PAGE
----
Effect of microparticulation and xanthan gum on the stability and lipid digestion of oil-in-water emulsions stabilized by whey protein†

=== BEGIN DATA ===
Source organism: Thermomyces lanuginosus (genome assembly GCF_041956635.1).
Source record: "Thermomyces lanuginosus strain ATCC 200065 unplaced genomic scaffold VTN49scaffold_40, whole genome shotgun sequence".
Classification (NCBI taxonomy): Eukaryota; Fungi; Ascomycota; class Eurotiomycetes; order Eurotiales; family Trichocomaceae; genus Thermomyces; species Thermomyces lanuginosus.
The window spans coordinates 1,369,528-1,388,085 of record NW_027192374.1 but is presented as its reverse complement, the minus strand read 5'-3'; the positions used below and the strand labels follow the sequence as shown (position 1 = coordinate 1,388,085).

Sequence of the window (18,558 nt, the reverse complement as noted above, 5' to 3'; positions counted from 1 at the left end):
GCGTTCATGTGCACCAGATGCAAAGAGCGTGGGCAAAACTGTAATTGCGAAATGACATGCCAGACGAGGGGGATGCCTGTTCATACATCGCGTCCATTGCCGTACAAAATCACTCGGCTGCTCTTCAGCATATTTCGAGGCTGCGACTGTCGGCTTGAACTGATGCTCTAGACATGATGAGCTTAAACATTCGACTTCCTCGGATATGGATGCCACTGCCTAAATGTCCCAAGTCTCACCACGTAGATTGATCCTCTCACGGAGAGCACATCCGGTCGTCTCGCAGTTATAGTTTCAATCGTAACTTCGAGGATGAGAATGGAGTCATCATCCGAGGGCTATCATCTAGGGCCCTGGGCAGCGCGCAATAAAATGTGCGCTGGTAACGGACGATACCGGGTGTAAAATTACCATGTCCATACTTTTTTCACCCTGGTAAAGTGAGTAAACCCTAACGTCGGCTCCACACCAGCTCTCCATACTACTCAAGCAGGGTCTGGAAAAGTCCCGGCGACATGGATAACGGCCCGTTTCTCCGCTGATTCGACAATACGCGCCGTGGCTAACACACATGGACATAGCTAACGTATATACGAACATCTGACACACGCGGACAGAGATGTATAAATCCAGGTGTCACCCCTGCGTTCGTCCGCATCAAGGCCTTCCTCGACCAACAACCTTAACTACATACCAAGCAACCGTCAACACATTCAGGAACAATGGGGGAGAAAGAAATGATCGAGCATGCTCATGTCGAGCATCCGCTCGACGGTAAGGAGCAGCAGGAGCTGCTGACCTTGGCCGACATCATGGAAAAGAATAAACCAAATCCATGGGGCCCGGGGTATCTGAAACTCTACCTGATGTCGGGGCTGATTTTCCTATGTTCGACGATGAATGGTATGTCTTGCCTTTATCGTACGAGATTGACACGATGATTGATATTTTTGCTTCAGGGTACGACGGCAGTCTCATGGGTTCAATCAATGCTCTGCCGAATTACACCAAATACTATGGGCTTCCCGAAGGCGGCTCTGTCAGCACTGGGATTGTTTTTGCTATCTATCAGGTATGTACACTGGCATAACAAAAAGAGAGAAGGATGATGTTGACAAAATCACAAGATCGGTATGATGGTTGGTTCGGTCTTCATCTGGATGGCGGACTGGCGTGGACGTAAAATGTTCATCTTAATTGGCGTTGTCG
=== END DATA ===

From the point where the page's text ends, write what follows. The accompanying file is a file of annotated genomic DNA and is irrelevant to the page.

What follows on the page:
Since lipid digestion is an interfacial process, food emulsions are increasingly being seen as a mechanism for controlling lipid uptake. Oil-in-water emulsions stabilized by whey protein (WP) and protein-xanthan gum (XG) mixtures were designed to investigate the influence of interfacial structures on lipid digestion using an in vitro digestion model. The interfacial layers with different structures were designed using microparticulated whey protein (MWP) and MWP-XG mixtures. The increase in the volume average diameter of proteins indicated that the WPs aggregated to form micro-particles during microparticulation. The increase in the protein surface hydrophobicity index and the measurement results from the Magnetic Resonance Imaging System indicated that the protein hydrophilic groups were embedded and that the protein hydrophobic groups were exposed. Under in vitro conditions, the emulsions stabilized by microparticulated whey proteins and protein-XG mixtures were more stable than the WP emulsions, and the microparticulated whey proteins and protein-XG mixtures were more effective for decreasing the digestion rate, as shown by the stability analysis and free fatty acid release rates. These results help elucidate the influence of the interfacial structure on lipid digestion. The control of lipid digestibility within the gastrointestinal tract might be important for the design and development of reduced-fat foods and novel functional foods for controlling bioactive release.